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Illustration: Lazaro Gamio/Axios

Microsoft announced this morning it is acquiring GitHub, the social network for coders as well as home to millions of different software projects, for $7.5 billion.

Why it matters: This further highlights the turnaround Microsoft has already made in its stance toward open source software.

Statement:

"The era of the intelligent cloud and intelligent edge is upon us. Computing is becoming embedded in the world, with every part of our daily life and work and every aspect of our society and economy being transformed by digital technology. Developers are the builders of this new era, writing the world’s code. And GitHub is their home."
Satya Nadellla, CEO, Microsoft

Behind the scenes: While former Microsoft CEO Steve Ballmer once called Linux a cancer, the company has steadily warmed to open source, with Nadella embracing it with open arms.

GitHub plays into that strategy as it's used by developers of all stripes to store their code projects. The San Francisco-based company was founded in 2008 and is now home to 80 million software repositories.

The big picture: Playing host to the world's code doesn't necessarily make Microsoft a more central player, but it could tightly integrate GitHub into its developer tools. Microsoft decided last year to shut down its own CodePlex software repository, bowing to GitHub's popularity.

What about Windows? Though certainly a fan of its homegrown operating system, Microsoft's main goal these days is to be in tight with developers and get them writing code that can live in its Azure cloud.

  • Microsoft even dropped the Windows name from Azure, reflecting the fact you don't have to use Windows to work with Azure.

History lesson: Microsoft's shift to embrace Linux is somewhat reminiscent of the earlier move IBM made to do so. Both companies are now seen as the mature veterans of the enterprise market, more interested in meeting corporate computing needs than pushing homegrown architectures.

Tick-tock: Here's a quick timeline of Microsoft's changing attitude toward open source software.

More on the deal: The transaction is valued at $7.5 billion in stock, with that price remaining firm no matter where Microsoft shares are trading when the deal closes.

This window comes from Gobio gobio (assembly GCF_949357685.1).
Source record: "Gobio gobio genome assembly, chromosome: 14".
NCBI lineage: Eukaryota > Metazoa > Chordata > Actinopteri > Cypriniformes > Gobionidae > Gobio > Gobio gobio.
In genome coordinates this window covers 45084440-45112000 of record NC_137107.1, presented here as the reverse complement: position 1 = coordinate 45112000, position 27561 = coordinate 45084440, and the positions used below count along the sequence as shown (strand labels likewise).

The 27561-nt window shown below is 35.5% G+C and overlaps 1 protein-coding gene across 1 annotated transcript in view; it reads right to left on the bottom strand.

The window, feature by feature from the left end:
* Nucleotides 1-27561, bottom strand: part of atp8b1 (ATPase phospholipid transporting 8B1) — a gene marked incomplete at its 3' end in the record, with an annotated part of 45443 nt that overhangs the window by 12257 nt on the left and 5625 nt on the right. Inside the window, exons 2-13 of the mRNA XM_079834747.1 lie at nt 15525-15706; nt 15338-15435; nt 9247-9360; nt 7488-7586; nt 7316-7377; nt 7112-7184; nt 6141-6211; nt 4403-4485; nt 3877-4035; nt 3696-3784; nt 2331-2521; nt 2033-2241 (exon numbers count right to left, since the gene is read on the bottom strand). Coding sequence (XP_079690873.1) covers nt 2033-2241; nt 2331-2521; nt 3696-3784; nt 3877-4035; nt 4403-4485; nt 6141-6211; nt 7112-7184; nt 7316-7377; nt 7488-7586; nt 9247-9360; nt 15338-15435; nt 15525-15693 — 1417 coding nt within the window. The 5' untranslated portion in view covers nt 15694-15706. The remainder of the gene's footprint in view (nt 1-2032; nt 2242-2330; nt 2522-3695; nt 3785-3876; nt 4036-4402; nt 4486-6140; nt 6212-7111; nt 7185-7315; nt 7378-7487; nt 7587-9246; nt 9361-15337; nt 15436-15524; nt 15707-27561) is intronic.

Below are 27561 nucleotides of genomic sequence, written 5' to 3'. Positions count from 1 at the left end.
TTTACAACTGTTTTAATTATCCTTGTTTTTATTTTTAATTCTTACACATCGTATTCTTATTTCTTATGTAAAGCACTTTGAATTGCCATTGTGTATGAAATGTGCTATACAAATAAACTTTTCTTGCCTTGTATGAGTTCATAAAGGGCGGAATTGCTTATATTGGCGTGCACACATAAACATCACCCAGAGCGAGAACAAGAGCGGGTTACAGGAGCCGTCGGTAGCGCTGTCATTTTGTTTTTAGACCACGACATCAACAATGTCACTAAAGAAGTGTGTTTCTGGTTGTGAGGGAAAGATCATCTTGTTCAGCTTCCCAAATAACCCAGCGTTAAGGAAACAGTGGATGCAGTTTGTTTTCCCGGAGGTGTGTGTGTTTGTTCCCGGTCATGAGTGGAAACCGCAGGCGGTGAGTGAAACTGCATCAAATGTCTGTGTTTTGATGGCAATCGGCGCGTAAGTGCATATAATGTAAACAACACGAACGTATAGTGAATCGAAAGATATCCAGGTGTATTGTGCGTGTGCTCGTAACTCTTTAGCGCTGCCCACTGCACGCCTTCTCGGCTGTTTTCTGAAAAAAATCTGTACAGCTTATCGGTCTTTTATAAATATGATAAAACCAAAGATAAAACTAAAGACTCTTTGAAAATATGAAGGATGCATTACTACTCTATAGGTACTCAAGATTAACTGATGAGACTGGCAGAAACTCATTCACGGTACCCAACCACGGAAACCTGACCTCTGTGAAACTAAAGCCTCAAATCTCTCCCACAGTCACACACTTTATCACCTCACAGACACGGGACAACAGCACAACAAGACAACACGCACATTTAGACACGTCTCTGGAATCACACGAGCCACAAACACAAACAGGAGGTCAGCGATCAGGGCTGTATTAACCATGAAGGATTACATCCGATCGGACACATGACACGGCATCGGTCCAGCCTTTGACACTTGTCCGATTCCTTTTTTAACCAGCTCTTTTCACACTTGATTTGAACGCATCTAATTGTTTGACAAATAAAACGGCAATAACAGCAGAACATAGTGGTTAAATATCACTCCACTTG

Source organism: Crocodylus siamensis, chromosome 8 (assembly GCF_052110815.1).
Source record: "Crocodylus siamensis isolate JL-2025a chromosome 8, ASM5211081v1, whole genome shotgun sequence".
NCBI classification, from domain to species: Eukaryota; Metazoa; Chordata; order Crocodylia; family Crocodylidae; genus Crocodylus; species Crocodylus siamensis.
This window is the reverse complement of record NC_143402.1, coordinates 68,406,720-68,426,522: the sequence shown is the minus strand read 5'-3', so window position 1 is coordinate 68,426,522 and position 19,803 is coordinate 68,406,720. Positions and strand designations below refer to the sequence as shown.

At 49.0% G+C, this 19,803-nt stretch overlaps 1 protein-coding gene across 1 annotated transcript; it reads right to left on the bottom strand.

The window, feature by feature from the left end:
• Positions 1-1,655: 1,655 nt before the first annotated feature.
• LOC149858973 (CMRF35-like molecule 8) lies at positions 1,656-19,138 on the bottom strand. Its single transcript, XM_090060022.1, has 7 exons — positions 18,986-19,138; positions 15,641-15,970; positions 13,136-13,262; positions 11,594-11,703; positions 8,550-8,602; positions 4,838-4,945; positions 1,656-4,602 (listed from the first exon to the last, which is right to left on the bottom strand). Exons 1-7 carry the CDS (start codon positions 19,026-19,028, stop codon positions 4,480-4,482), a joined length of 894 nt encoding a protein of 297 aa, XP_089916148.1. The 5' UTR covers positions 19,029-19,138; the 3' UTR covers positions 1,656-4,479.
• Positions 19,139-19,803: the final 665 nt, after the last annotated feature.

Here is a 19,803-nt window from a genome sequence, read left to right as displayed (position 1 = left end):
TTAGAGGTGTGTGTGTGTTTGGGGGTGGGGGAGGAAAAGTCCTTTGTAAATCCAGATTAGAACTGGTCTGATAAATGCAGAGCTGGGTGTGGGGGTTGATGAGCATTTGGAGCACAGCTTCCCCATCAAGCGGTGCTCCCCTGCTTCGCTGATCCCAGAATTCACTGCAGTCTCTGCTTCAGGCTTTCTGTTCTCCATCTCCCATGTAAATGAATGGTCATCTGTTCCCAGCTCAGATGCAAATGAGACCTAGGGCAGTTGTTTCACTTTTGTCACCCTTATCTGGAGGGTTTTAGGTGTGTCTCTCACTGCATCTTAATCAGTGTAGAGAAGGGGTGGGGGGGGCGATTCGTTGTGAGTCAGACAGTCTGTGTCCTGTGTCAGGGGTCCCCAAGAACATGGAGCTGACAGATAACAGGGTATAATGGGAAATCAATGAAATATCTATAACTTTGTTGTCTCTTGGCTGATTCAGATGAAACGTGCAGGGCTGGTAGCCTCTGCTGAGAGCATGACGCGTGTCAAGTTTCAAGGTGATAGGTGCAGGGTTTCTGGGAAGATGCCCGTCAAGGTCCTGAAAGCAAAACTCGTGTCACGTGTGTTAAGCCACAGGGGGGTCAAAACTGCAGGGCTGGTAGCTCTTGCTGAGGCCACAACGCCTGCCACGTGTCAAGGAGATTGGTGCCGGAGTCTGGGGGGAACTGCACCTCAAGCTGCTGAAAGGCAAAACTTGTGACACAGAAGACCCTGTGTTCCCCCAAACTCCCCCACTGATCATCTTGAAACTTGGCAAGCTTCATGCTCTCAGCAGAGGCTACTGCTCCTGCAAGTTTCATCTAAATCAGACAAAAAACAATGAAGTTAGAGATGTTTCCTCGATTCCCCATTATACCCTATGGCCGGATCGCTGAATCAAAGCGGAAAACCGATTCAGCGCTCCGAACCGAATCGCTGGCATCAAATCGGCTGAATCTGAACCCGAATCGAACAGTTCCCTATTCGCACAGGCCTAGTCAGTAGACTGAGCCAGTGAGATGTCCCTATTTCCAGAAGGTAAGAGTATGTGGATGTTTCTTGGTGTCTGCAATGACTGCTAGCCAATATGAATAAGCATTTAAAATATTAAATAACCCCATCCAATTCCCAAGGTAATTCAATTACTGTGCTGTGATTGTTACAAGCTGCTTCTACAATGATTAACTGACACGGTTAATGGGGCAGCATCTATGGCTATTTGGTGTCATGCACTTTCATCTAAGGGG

• It's a big win for GitHub's venture capitalists, who invested just $450 million over two rounds (most recently at a $2 billion valuation). They include Sequoia Capital, Andreessen Horowitz, IVP, Markmel Co. and Thrive Capital.
  • There was talk about rival interest from companies like Google, but we're getting conflicting accounts on if a formal offer was made. What everyone agrees on is that GitHub received tons of inbound M&A inquiries over the years.
  • Microsoft exec Nat Friedman (founder of Xamarin) takes over as CEO, while current GitHub CEO Chris Wanstrath becomes a Microsoft technical fellow.

Go deeper

CCP releases two jailed Canadians after Huawei CFO deal with DOJ

Photo: Sheldon Cooper/SOPA Images/LightRocket via Getty Images

Two Canadians imprisoned by the Chinese government for over 1,000 days have been released and are expected to arrive in Canada on Saturday, Prime Minister Justin Trudeau said Friday.

Why it matters: Their release comes hours after Huawei Technologies CFO Meng Wanzhou reached a deal with the U.S. Department of Justice that resolves the criminal charges against her and could pave the way for her to return to China.

Updated 11 hours ago - Politics & Policy

Arizona GOP's private recount of 2020 election confirms Biden's win

Contractors working on behalf of the GOP examine and recount 2020 ballots at Arizona Veterans Memorial Coliseum in Phoenix in May. Photo: Courtney Pedroza/Getty Images

In an odd coda to the 2020 election, private contractors conducting a GOP-commissioned recount in Arizona confirmed President Biden’s win in Maricopa County.

Why it matters: The unofficial, party-driven recount has been heavily covered on cable news as part of former President Trump's continued effort to sow doubt about the election result.

Del Rio bridge camp empty following Haitian migrant surge

A boy bathes himself in a jug of water inside a migrant camp at the U.S.-Mexico border on Sept. 21 in Del Rio, Texas. Photo: John Moore/Getty Images

The last migrants camping under the Del Rio International Bridge, which connects Texas and Mexico, departed on Friday, Homeland Security Secretary Alejandro Mayorkas announced during a White House press briefing.

Driving the news: Thousands of migrants, mostly from Haiti, had arrived to the makeshift camp after crossing the southern border seeking asylum. Roughly 1,800 migrants will now head to U.S. Customs and Border Protection processing centers.